Sunday, February 3, 2008

How would YOU study the Giant Spider of Mercury?

I have a confession to make. I think planetary geology is the coolest stuff ever - it brings me back to my childhood, in the same way that dinosaurs do. But although I've at least got a better background to play in planetary tectonics than I do to talk about anything that used to be alive, I'm a long way from an expert.

One of the fun things about NASA on the web is that the new images are right there, available to the public. We can look and speculate all we like, though if we want to publish something serious, we would still have to go through the peer review process.

Take "The Spider," for instance.

Andrew has already blogged about it, and so has Greg Laden. (And I've been buried in a combination of grading and snow, and wouldn't have looked at it if Callan Bentley hadn't told me about it - thanks, Callan!)

NASA has an explanation of what they see (on this, and some other images). In the case of The Spider, they say it looks like the product of extension - like the spider's legs are grabens. Callan pointed out to me that the "legs" appeared to be curved away from a diagonal line (from lower left to upper right, Callan?), and wondered if there was a fault that altered the stress pattern when a meteorite hit.

Now, I don't have any answers about Mercury. I've never been there, and... well, I'm no fan of extreme temperatures, so I don't have any desire to go. So, without being able to slap a compass on the outcrop, how could I possibly know anything? Isn't it all just wild speculation?

Well, yeah, but you could argue that geology is mostly wild speculation, too, because we can't go back to the past and actually see what the world was like. But just as with geology, we can make models and think about what they predict and look at what little information we have. And we can reject models that don't explain what little data we have available.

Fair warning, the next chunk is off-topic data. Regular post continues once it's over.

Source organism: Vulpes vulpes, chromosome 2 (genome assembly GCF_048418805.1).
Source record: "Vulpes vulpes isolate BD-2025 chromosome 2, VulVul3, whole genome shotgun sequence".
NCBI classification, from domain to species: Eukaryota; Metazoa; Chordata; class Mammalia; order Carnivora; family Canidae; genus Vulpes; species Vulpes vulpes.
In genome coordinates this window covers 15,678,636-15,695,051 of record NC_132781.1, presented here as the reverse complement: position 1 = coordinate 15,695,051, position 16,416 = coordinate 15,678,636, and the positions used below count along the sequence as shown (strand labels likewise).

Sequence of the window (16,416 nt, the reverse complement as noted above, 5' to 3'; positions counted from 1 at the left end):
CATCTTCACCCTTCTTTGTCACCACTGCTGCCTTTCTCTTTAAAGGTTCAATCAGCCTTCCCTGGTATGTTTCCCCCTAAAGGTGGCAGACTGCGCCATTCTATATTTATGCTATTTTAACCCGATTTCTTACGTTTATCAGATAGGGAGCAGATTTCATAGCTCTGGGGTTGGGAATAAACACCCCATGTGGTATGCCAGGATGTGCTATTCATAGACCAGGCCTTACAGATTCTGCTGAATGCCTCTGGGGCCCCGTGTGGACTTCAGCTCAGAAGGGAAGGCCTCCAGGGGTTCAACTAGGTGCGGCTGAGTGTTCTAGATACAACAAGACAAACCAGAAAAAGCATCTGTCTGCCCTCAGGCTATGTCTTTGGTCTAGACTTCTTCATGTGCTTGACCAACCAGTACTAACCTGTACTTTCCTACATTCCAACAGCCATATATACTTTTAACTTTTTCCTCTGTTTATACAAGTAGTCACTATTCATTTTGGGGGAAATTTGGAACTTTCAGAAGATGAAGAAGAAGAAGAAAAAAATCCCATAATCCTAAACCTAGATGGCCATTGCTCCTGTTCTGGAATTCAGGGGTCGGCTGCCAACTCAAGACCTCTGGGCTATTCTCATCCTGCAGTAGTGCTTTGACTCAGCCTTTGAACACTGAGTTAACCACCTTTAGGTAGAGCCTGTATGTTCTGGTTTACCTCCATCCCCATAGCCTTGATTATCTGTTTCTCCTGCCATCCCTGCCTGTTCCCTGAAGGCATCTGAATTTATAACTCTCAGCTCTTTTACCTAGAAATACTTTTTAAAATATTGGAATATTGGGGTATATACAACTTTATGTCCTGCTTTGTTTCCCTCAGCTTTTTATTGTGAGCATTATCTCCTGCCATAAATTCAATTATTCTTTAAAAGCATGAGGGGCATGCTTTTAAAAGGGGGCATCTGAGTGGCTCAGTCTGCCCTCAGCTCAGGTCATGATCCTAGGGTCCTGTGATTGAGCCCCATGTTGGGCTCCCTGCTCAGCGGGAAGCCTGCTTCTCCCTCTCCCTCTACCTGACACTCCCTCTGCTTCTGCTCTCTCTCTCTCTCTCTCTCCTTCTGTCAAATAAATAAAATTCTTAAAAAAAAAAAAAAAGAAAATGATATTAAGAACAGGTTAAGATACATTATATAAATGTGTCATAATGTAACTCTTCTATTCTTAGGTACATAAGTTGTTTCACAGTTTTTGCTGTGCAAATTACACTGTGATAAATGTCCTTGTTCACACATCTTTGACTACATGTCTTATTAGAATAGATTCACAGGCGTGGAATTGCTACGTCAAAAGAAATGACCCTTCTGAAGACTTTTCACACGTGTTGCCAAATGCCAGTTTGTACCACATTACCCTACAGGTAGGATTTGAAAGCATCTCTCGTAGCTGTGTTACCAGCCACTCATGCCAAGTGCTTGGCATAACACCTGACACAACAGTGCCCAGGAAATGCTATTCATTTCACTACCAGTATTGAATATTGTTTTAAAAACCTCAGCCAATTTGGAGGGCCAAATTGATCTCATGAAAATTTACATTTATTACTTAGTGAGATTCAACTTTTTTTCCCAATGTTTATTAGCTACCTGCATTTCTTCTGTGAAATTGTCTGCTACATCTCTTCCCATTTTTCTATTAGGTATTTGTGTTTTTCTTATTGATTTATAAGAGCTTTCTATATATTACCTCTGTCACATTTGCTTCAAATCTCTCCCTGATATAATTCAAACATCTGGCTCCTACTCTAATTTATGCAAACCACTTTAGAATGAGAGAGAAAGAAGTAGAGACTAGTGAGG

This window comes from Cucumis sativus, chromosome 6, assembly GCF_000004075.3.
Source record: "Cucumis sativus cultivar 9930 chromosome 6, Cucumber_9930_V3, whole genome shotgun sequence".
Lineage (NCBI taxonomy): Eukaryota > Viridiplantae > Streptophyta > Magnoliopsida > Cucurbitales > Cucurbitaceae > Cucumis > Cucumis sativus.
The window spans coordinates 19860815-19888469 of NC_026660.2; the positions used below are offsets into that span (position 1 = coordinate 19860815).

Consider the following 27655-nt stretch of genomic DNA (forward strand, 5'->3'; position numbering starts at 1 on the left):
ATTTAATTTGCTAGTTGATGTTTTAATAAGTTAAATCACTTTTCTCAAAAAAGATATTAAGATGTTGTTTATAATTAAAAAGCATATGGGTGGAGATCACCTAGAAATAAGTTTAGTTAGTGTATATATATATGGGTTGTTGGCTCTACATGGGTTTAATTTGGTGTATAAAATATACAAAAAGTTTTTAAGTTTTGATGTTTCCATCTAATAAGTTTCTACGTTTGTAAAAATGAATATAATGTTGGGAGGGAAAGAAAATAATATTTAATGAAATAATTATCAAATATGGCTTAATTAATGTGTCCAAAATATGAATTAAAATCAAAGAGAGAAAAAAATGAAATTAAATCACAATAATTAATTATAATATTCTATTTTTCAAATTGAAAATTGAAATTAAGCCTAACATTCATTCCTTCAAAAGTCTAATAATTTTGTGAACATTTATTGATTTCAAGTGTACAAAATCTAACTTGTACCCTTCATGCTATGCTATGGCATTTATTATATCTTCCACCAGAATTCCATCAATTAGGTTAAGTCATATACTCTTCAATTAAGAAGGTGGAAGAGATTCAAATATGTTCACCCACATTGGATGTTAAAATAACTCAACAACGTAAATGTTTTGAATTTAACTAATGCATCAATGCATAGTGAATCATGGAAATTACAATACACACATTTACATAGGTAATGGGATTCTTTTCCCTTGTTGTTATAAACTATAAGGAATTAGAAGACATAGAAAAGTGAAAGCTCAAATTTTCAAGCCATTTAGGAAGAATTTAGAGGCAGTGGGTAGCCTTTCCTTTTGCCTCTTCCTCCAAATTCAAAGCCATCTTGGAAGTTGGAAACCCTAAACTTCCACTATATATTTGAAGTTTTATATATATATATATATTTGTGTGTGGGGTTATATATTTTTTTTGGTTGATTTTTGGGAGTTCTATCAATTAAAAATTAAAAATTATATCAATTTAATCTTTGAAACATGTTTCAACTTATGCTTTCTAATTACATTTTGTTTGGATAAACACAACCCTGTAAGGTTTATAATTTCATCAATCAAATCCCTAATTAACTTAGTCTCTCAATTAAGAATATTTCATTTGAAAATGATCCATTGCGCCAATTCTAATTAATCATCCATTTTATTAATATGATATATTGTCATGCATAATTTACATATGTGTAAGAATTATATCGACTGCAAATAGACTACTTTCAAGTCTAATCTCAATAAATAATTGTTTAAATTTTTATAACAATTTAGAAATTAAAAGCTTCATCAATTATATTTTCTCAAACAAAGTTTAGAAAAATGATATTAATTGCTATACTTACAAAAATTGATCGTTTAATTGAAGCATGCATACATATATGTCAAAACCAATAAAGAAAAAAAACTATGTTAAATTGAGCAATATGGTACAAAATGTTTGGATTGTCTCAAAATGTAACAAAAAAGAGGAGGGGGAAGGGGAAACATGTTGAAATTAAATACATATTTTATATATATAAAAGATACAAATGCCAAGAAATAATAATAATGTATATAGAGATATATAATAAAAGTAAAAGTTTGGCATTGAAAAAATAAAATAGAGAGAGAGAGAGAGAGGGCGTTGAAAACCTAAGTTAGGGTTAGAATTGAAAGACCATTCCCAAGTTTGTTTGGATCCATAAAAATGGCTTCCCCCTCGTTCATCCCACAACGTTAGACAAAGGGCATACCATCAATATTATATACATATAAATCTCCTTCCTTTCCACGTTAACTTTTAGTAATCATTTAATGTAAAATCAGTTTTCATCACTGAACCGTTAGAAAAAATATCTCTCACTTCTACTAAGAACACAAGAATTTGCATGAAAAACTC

In this case, we've got a crater, and we have these features stretching out from it. We've got some information about topography, because the image is illuminated from an angle. (If you're like me, you have to really work to see the image in 3D, though. I know the craters are supposed to be holes in the ground, so I guess that the light is coming from the right side of the image... but it sure looks like that crater is actually a welt.) So all those lines that extend away from the crater consist of two parallel scarps, with a lower-elevation area between them.

Our other biggest tool is probably cross-cutting relationships. The little craters cut across the "legs," so they're younger. A few of the "legs" seem to cut across others, so maybe we're seeing a sequence of events there, too.

And then we've got... well, experience in many cases, and intuition, to start with. If I were a modeler with a good grasp of continuum mechanics, my tool chest would be a lot bigger. I can still play with analog materials, though, if I want to figure out how I could get that pattern of fractures.

So, what do I see? Well, I agree that the area looks like it has stretched. And looks as if it has mostly stretched in a circle. (Blowing up a balloon expands the balloon's surface like this. Kind of.) But Callan's right, the fractures aren't entirely radial. That's where I wish I had a good command of stress and continuum mechanics - it almost looks to me as if the stretching is interacting with a regional stress field, maybe something that's pulling everything right and left. But stress interactions, especially around the tips of fractures, work in ways that are often counter-intuitive (at least to me), so it would be nice to be able to test my intuition with something a bit more quantitative.

Anyway... what do you see? (And does it really look like a spider? I think it looks more like a dandelion, just waiting to have its seeds blown off. Or maybe a lollipop with fuzz stuck to it. Or maybe a stick figure of Shiva. But the NASA guys called it a spider, so I guess it's The Spider.)


andrew said...

I'm not convinced that the crater is related to the spider, because the crater isn't disrupted by the spider-making process and because it isn't at the center of the spider. But maybe it's close enough. "Spider" is a misleading name because the troughs have more of a ramifying pattern, leading outward from several large inner troughs.

How would I study it? Why, get more images of course, and when the orbital part of the mission begins, get gravity data toot sweet.

Chuck said...

Kim, Ithink that illumination from the right is standard in planetary, wrt up vs down. I know when I took a planetary class as an undergrad, the windows were on the right side of the classroom, so the illumination was always wrong in the projected pictures.